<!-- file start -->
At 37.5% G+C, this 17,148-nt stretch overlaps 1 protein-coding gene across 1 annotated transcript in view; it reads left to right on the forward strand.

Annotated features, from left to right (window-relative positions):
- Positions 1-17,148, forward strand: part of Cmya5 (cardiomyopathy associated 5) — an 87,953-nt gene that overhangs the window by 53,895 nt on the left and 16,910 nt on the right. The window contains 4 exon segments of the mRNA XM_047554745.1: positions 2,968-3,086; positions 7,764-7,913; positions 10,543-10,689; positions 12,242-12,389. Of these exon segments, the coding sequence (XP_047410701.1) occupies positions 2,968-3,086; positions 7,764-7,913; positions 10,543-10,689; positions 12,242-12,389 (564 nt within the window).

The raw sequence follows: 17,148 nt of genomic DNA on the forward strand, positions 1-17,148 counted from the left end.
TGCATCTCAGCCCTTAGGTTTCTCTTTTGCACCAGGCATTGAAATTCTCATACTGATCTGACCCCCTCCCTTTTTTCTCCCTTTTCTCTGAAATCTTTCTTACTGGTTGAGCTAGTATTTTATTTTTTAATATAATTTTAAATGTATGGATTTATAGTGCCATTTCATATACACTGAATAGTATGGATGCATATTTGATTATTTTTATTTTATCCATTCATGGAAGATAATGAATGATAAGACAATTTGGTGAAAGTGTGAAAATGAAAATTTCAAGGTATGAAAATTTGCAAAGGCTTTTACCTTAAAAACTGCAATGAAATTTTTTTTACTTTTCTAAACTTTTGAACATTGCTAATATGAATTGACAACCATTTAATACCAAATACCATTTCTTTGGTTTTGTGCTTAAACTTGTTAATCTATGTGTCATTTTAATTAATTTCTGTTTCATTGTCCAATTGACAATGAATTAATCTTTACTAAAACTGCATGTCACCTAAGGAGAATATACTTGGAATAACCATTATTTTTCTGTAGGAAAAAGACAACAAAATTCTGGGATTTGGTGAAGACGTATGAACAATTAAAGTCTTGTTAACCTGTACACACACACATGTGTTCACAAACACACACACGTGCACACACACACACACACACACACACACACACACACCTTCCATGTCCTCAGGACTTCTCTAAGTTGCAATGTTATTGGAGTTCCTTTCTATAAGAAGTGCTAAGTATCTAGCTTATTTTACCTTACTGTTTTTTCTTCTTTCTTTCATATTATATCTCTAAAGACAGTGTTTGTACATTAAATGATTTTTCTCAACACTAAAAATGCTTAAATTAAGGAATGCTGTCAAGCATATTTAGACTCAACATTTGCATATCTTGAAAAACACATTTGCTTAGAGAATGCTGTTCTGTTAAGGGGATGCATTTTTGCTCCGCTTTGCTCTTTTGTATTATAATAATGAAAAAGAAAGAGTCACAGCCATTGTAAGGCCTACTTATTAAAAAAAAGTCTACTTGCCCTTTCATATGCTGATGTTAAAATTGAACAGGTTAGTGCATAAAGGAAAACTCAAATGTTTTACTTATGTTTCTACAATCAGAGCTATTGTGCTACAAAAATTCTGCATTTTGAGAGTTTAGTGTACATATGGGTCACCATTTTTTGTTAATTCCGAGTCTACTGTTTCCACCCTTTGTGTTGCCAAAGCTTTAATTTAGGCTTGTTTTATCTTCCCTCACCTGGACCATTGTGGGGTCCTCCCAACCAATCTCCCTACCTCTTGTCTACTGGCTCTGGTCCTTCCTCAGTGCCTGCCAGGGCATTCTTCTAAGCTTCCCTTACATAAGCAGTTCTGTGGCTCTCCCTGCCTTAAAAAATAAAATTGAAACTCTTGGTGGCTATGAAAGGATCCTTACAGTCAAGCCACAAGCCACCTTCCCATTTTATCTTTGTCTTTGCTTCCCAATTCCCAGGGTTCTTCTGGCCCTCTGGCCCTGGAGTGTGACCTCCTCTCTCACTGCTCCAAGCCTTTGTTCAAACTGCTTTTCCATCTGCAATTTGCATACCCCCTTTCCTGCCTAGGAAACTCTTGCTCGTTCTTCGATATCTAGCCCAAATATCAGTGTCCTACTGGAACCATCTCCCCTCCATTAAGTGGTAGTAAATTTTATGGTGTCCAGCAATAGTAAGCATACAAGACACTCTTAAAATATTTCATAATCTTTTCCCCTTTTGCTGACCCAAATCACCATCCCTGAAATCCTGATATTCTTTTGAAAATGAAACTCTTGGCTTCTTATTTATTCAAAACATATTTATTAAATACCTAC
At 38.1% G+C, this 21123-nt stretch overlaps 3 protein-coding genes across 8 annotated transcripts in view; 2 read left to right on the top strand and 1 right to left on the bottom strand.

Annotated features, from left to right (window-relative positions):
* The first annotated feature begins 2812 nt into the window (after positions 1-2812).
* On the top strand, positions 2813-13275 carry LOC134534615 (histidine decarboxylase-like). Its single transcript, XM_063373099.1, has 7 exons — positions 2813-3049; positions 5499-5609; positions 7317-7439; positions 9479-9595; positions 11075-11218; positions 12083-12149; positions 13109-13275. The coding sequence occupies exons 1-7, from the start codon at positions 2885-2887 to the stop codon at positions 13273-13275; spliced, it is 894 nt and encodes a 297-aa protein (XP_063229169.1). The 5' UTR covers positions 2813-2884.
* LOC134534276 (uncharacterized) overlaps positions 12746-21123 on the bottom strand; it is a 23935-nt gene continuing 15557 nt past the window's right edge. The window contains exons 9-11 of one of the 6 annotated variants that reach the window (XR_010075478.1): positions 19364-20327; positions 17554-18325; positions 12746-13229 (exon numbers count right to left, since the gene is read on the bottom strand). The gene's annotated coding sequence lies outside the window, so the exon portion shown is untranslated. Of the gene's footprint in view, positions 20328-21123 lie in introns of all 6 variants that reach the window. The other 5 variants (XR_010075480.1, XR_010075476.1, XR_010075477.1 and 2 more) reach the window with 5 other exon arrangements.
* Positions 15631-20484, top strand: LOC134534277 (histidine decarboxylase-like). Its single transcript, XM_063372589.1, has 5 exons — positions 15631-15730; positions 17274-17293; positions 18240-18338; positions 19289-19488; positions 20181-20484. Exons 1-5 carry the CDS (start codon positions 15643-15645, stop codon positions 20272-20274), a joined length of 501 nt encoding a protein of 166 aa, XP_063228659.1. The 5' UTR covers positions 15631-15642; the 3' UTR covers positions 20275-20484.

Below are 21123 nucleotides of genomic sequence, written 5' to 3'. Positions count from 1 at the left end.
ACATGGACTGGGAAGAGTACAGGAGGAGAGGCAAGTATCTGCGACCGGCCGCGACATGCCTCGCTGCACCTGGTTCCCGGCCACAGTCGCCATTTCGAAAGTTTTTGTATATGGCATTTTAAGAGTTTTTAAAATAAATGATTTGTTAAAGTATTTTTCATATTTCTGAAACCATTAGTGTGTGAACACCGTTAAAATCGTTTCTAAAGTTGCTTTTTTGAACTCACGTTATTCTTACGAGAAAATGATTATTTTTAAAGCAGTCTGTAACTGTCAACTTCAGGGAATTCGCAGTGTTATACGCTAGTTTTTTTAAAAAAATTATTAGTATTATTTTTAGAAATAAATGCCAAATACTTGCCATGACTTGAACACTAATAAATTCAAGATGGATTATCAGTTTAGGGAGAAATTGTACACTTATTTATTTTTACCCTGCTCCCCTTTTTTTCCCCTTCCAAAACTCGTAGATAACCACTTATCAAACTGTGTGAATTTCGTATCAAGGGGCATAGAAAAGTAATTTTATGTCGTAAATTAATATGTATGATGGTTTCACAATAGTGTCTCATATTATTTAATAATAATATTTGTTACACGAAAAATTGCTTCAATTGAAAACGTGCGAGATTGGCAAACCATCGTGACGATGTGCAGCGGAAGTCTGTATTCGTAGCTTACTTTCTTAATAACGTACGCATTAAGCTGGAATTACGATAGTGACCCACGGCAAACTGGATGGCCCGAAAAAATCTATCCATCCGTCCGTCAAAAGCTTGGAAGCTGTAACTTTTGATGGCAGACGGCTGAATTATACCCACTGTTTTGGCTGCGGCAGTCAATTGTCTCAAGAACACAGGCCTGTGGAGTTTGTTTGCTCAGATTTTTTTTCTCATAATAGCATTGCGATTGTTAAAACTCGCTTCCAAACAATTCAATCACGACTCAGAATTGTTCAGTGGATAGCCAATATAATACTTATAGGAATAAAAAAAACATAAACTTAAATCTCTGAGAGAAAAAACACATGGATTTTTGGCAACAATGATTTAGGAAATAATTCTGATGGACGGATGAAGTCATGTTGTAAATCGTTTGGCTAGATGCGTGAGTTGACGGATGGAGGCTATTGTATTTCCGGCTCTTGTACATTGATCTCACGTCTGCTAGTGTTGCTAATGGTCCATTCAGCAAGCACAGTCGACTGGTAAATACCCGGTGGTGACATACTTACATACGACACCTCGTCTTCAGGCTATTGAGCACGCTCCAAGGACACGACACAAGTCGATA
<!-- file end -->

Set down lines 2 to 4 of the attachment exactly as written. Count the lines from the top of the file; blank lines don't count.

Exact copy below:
Annotated features, from left to right (window-relative positions):
- Positions 1-17,148, forward strand: part of Cmya5 (cardiomyopathy associated 5) — an 87,953-nt gene that overhangs the window by 53,895 nt on the left and 16,910 nt on the right. The window contains 4 exon segments of the mRNA XM_047554745.1: positions 2,968-3,086; positions 7,764-7,913; positions 10,543-10,689; positions 12,242-12,389. Of these exon segments, the coding sequence (XP_047410701.1) occupies positions 2,968-3,086; positions 7,764-7,913; positions 10,543-10,689; positions 12,242-12,389 (564 nt within the window).

The raw sequence follows: 17,148 nt of genomic DNA on the forward strand, positions 1-17,148 counted from the left end.